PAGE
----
Replacement tree for dying Cercis canadensis 'Forest Pansy'?

mc510(9b)July 19, 2011

I put a 'forest pansy' redbud tree in my small front yard, but (long story) it got a little bit buried and is now dying from crown rot. Seeing as I'm going to have to replace it, I'm now wondering if I should go with a different tree. I've been seeing a lot of comments about how redbud reseeds prolifically, which sounds like a pain.

The tree needs to stay under 25 feet; grow reasonably fast (japanese maples, sadly, are out); have a spreading form; create dappled (rather than total) shade; and be comfortable with cool summer coastal weather. Obviously the forest pansy has burgundy leaves, but that's not a requirement. I've got a lot of ants, so trees that are popular with ants and aphids are probably not my best choice.

Any good choices come to mind?

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dicot

I was thinking one of the lavateras (tree mallows) until you got to the aphid part, it does get those & scale with ants around sometimes. But I'm sure your costal view would look just like this with one, right?

    Bookmark   July 19, 2011 at 11:33PM
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mc510(9b)

Heh, heh; I *wish* my view were *anything* like that! My view is of the across-the-street-neighbor's steel fence and residential junkyard; it's coastal only in the sense that the cool fog rolls in from the SF Bay a mile away.

I got thinking about small maples that might be faster-growing than Japanese maples; don't know anything about these but have made a note of:

Trident Maple (Acer buergeranum)
Purple blow maple (Acer truncatum)
Three Flowered Maple (Acer triflorum)

    Bookmark   July 20, 2011 at 12:21PM
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onederw

If you want one that flowers, how about Prunus cerasifera "Krauter Vesuvius," or Prunus blireiana or Chionanthus retusus, or one of the Lagerstroemias?

Otherwise, perhaps Liquidambar styracaflua "Cherokee" (although this may eventually get taller than you might like) or a European weeping birch?

Kay

    Bookmark   July 20, 2011 at 7:11PM
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landperson

Hi there. I found this thread because I am also looking to add another smallish tree. Today a 60' maple came down and the lack of at least some places of shade is going to irritate a lot of my shade-loving plants....not to mention me.

Since an earlier post mentioned the Trident Maple, I can say that it has grown steadily and nicely in my front yard. It was a good choice. Others that you might enjoy would be the Smoke Tree (cotinus), Fringe Tree, Western Redbud. They are all small and attractive and do well here just 50 miles north of SF.

Now back to my search for yet another tree before I decide to get another one that I already have.....

Susan

    Bookmark   July 20, 2011 at 8:54PM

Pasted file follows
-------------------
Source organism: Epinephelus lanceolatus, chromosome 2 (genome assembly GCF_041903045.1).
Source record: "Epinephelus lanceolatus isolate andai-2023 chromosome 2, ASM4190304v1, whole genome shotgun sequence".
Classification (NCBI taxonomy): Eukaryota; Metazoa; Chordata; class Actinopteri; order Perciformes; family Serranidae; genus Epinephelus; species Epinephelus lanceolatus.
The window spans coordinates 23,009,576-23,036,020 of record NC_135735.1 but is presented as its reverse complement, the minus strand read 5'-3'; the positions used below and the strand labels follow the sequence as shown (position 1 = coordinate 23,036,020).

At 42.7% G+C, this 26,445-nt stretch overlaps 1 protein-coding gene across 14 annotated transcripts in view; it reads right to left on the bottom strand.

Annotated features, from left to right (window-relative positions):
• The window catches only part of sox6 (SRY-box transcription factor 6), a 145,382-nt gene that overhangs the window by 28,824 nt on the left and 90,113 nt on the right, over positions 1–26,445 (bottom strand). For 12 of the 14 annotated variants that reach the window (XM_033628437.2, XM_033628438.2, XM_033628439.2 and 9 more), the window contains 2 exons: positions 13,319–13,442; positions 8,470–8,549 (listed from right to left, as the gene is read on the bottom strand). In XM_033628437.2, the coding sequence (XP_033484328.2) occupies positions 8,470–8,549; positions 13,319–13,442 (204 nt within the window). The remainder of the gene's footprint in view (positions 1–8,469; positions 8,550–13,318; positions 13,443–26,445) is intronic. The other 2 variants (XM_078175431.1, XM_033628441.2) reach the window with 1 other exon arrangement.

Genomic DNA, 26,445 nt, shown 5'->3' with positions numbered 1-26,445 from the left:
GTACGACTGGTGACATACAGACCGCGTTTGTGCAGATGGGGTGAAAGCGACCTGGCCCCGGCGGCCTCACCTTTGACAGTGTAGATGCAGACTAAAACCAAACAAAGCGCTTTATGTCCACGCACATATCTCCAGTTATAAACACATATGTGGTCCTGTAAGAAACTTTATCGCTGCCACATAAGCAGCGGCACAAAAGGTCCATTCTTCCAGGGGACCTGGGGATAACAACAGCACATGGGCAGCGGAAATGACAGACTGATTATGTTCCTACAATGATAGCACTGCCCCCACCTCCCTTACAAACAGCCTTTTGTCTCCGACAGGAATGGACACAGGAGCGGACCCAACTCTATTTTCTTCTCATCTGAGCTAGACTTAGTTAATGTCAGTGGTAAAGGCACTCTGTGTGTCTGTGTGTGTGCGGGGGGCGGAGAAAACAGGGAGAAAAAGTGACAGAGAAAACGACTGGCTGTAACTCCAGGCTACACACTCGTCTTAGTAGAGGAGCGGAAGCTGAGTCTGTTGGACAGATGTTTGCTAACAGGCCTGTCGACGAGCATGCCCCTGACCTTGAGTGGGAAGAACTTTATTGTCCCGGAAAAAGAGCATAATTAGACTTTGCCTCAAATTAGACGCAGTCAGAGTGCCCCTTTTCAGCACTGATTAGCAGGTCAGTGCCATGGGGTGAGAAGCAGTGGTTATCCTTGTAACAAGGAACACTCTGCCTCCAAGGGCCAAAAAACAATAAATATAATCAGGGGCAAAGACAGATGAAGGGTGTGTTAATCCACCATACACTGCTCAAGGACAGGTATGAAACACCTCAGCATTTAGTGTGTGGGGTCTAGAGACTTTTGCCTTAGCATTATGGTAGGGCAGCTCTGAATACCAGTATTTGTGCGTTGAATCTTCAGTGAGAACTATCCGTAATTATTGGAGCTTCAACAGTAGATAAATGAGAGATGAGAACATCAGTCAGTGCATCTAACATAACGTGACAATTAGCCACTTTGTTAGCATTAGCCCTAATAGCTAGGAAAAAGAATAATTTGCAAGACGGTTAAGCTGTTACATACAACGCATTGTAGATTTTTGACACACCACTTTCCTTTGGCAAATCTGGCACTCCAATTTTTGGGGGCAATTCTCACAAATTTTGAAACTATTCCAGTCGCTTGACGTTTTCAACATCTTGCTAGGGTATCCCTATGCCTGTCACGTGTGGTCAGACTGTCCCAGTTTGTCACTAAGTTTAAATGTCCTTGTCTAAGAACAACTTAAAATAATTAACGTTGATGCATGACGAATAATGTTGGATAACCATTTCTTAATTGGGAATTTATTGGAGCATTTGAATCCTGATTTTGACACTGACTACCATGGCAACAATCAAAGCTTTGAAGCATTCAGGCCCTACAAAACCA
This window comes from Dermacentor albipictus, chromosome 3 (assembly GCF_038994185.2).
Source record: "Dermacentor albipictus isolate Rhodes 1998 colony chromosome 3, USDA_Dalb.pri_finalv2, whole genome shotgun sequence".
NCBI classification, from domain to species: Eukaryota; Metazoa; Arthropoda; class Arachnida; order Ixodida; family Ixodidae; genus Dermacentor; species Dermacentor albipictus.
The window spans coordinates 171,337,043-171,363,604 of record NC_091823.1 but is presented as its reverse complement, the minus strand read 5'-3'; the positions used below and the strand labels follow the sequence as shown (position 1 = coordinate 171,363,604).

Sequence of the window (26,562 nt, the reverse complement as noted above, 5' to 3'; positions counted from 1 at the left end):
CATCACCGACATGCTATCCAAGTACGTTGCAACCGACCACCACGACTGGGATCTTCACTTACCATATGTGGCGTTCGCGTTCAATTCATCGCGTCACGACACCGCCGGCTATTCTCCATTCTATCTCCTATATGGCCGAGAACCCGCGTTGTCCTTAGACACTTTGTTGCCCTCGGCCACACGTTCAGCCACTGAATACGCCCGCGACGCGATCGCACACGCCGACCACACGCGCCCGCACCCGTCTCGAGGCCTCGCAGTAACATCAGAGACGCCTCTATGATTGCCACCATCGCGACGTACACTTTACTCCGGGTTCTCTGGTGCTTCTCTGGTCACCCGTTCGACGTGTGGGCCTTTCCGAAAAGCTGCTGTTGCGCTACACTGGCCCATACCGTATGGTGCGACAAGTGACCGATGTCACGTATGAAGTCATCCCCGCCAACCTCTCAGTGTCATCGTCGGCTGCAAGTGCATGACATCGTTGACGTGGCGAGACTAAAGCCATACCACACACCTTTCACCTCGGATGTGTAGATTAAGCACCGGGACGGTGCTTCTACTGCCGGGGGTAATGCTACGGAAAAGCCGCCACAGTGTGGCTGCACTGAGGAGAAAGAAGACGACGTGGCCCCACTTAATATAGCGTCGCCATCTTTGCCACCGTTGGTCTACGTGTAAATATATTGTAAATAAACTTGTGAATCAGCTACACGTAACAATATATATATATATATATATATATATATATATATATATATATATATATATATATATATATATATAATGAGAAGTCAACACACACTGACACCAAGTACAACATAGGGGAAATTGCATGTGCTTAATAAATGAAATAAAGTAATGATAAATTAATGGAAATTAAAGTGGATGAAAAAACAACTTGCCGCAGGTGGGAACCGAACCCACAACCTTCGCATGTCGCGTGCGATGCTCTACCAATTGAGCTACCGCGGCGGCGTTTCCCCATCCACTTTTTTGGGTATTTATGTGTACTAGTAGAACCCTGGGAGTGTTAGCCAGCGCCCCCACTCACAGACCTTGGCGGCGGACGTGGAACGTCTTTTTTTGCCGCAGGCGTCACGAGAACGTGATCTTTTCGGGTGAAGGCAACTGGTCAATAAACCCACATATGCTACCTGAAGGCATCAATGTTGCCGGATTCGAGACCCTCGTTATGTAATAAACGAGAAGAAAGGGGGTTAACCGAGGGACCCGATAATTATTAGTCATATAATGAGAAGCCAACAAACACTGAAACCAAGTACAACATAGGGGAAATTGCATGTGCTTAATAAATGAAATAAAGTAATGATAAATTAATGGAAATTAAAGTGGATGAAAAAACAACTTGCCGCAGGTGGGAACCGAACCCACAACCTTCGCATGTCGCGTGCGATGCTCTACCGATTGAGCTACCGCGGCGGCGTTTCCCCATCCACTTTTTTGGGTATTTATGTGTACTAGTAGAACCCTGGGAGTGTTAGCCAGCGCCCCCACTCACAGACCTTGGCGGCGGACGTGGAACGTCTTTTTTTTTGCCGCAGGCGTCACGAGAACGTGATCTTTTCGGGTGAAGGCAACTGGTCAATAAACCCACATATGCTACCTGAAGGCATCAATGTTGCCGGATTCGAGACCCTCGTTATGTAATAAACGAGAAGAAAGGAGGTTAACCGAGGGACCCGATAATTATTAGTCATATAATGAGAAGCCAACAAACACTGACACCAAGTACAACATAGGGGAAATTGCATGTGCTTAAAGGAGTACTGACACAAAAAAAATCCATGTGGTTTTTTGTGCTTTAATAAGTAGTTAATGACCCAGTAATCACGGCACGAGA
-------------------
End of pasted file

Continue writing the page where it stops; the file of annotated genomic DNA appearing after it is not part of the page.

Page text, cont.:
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hosenemesis(SoCal Sunset 19 USDA 8b)

I like my Fringe tree. It has a nice shape, lovely flowers, pretty foliage- it's the best tree on the property.
Renee

    Bookmark   July 21, 2011 at 1:04AM
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calistoga_al

I am happy with my Chitalpa, for a long blooming deciduous small tree. My favorite evergreen shade tree is the Arbutus Marina, which has beautiful foliage and lovely red bark and form. To keep under 25 feet would require pruning every few years. Neither has a problem with ants. Al

    Bookmark   July 21, 2011 at 7:57AM
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landperson

Hey, Al, I think you are almost a neighbor, so tell me a bit more about the Chitalpa. Did you find it locally? How long have you had it? It looks lovely and would complement all of the roses and other bloomers. I favor deciduous trees, so all in all it sounds like a winner.

Susan

    Bookmark   July 21, 2011 at 10:38AM
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landperson

What about Magnolia Stellata?

Here is a link that might be useful: Magnolia Stellata

    Bookmark   July 21, 2011 at 10:55AM
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landperson

at one of my very favorite local nurseries (Peacock Horticultural)

Acacia Stenophylla
Cotinus Golden Spirit
Magnolia Wada's Memory

And yes, I got all three.....:-)))))

Susan

    Bookmark   July 21, 2011 at 5:37PM
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calistoga_al

Uploaded with ImageShack.us
Chitalpa in bloom
This tree started from a cutting 20 years ago, is now about 20 feet tall. It is cut back every year and is now almost pollarded. Al

    Bookmark   July 22, 2011 at 8:40AM
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landperson

Thanks, Al

In the picture it looks a bit like an Oleander but with prettier softer flowers.

Susan

    Bookmark   July 22, 2011 at 10:53AM
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